Pub Rants

Four Months Too Late

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STATUS: I’m on vacation so I’m enjoying myself. I went to lunch with a friend I haven’t seen in a while.

What’s playing on the iPod right now? Nada

When I’m out of the office during the work week, I always call in to check messages—just in case an editor tries to reach me by phone instead of by email. Sure enough, an editor had left a message so I got in touch with her via my mobile phone. There’s always a little bit of work that needs to be attended to—even on vacation.

But there was yet another voicemail for me. It was from a person who had equeried me back in early July, had never received a response and was now calling, four months later, to see if maybe it had been spam blocked.

Ah, a good moment to be educational I think (and if you truly believe that was my first thought, I’ve got some great property to sell 50 miles west of Naples, Florida…)

Always check the agency website first. Some agents only respond to email queries if they are interested. All others go unanswered. Or, many agencies have an FAQ section on the website with the answer to this question, as I do.

For example, on the Nelson Literary Agency website, it says quite clearly that we respond in 5 to 10 days to queries, sometimes it may take longer. It’s not going to take four months longer. There’s even an FAQ for the problem of not receiving a response from us.


If you’ve sent a query four months ago and didn’t receive a reply and you know the agency does respond to all email queries, what does your common sense recommend you do?

a. Call the agency and ask if we remember reading your query four months ago and did it get spam blocked


b. Simply assume the query was lost or the response not received and simply resend the query by email

Oh, good readers, this politely ranting agent would like to suggest answer “b.”

8 Responses

  1. Tawna Fenske said:

    The idea of telephoning an agent at all makes me nervous enough to wet myself, unless the agent in question had previously professed undying love for every word I ever scribble on a gum wrapper for all of eternity. Even then, telephone would not be my first choice for communication.

    Hope you’re enjoying your vacation, Kristin. Rest well!


  2. Kimber An said:

    This poor writer may have just been too confused and anxious to get her facts right on what to do with the Nelson agency in particular. Every agency has different preferences and guidelines. A writer never knows if she’s going to be politely responded to or treated like annoying crap. The query process can be a frustrating one for the new writer. I always vote for giving the person the benefit of the doubt and as much empathy as I can.

  3. Shelli Stevens said:

    I’d rather break my arm than have to call an agent and find out about my query. That’s some scary stuff! 🙂 I’d just slink away and assume the worst. LOL.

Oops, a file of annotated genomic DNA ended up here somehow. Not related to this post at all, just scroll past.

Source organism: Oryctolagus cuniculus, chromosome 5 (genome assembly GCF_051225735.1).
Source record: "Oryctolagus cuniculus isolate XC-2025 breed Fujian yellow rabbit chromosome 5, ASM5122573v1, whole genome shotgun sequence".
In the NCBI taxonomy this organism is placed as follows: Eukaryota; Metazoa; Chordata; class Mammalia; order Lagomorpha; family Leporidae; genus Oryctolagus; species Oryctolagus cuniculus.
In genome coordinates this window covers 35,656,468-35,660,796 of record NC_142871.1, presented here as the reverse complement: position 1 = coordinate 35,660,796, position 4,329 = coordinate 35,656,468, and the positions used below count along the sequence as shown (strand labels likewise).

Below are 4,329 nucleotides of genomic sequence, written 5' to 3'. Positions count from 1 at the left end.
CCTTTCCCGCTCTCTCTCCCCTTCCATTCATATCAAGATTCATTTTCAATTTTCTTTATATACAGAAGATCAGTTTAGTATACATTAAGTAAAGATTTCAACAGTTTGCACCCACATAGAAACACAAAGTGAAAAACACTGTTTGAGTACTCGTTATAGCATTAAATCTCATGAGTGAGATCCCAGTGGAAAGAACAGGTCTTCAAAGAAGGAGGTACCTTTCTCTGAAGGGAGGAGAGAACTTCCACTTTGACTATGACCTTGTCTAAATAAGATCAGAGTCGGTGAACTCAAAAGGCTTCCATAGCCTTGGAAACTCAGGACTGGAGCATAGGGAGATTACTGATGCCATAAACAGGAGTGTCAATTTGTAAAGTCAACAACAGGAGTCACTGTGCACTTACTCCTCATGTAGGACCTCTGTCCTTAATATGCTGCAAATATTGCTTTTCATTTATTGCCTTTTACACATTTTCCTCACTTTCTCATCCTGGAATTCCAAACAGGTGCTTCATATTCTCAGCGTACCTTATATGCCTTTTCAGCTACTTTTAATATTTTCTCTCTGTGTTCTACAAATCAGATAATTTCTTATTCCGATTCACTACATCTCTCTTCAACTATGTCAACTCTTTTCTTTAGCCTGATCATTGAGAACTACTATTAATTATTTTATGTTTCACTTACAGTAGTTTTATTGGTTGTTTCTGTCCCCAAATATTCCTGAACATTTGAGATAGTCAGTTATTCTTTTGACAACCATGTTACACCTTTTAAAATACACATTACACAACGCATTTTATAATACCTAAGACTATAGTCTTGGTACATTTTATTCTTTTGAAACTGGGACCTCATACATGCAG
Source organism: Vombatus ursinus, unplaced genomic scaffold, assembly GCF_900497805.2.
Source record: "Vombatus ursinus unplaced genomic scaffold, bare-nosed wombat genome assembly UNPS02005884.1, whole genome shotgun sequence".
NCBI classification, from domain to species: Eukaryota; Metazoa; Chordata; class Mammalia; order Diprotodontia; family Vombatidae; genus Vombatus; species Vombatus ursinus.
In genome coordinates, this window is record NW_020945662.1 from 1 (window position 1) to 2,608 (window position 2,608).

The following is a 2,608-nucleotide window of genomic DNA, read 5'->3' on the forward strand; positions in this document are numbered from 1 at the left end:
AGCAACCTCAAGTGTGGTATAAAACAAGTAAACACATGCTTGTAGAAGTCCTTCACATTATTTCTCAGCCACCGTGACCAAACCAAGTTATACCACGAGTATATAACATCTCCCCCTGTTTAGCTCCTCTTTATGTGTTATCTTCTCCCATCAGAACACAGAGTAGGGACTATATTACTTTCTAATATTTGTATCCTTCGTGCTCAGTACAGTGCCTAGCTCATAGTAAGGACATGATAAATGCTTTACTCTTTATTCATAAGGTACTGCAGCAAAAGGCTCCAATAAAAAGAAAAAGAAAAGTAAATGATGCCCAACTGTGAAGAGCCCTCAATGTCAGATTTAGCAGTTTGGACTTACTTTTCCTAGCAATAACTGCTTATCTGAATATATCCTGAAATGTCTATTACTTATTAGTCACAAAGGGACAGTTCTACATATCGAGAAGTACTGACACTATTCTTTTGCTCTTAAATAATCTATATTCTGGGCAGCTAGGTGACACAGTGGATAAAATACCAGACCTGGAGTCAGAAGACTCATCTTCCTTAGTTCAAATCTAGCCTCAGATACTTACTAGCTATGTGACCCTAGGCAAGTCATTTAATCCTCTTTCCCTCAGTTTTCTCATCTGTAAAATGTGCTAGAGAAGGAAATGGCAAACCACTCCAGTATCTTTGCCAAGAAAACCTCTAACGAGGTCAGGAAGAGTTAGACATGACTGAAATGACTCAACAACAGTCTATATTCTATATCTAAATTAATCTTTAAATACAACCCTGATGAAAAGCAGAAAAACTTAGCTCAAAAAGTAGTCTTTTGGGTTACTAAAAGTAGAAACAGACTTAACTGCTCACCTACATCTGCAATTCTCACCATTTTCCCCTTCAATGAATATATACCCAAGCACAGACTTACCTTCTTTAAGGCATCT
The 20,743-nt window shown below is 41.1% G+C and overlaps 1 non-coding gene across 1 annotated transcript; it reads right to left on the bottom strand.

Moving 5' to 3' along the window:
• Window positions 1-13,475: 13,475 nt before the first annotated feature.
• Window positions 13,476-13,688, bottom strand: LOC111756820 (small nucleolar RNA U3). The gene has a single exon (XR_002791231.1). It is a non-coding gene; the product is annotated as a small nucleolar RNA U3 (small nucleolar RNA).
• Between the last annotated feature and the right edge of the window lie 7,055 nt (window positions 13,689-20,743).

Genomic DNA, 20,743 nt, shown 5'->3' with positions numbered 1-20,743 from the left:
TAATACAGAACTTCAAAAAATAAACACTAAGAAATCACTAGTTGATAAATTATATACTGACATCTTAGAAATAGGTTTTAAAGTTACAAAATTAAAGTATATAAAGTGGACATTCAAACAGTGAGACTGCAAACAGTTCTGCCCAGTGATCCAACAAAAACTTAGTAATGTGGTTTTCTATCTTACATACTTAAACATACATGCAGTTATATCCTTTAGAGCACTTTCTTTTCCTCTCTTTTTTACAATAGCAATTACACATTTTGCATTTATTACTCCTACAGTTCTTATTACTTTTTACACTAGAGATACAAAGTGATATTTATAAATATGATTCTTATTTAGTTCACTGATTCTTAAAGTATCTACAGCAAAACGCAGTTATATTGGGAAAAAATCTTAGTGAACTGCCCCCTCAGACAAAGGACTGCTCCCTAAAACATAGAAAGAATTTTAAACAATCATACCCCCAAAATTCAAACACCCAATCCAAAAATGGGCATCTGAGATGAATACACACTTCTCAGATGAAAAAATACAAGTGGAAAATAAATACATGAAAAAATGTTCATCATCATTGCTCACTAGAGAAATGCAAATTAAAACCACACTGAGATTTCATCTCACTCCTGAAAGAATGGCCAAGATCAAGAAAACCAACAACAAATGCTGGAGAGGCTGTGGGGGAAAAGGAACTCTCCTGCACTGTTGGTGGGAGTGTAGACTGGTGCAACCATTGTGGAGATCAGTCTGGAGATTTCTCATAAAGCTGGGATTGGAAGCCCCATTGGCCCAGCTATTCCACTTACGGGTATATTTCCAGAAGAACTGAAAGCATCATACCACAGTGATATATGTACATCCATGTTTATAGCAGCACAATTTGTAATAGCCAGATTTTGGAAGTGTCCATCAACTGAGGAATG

Have a great vacation!

  4. Janny said:

    Speaking as one who’s actually called agencies–both in response to phone messages asking me to do so, and on my own, just to check on something–I vote for “c”: Call the agency with a brief, polite inquiry…but don’t wait four months to do it!

    The idea that any of us should be shaking-in-our-shoes afraid to call an agency, to me, is ludicrous. Yes, agents are busy. So are the rest of us. Yes, they can’t spend their lives on the phone with inquiring potential clients. Neither can the clients in question spend their lives on the phone. And yes, some people will abuse the privilege of calling if they’re given that option. But all of us have people who interrupt our lives for various reasons, some of which are not very important…but that’s a cost of doing business with people.

    I vote with giving the newbie the benefit of the doubt. If he or she keeps calling every week after this, however, then hang ’em.


  5. An Aspiring Writer said:

    What this tells me is that this particular writer didn’t keep good track of her submissions and queries. If one plans to be a career writer, knowing guidelines for whomever you query is crucial. This one obviously knew she sent a query to the agency, but didn’t make good enough note of it to recognize that phone calls are not welcome. In fact, I don’t remember ever seeing an agency or publisher that welcomes phone calls.

    Where I don’t think she was being intentionally rude, the writer did demonstrate a lack of professionalism and research into whom she had queried. In Kristin’s place, no matter how good the property, I would take this as a hint that this particular writer doesn’t always follow instructions, and that could make for a rocky relationship with an agent or editor.

    Lesson learned … know the guidelines, read the fine print, and don’t call unless returning a call.

  6. Blue Jester said:

    I’ve waited four months before, but only for short fiction and because their website said it can take that long for a resposne…heck I’m still waiting…and I changed addresses. Argh! The agony!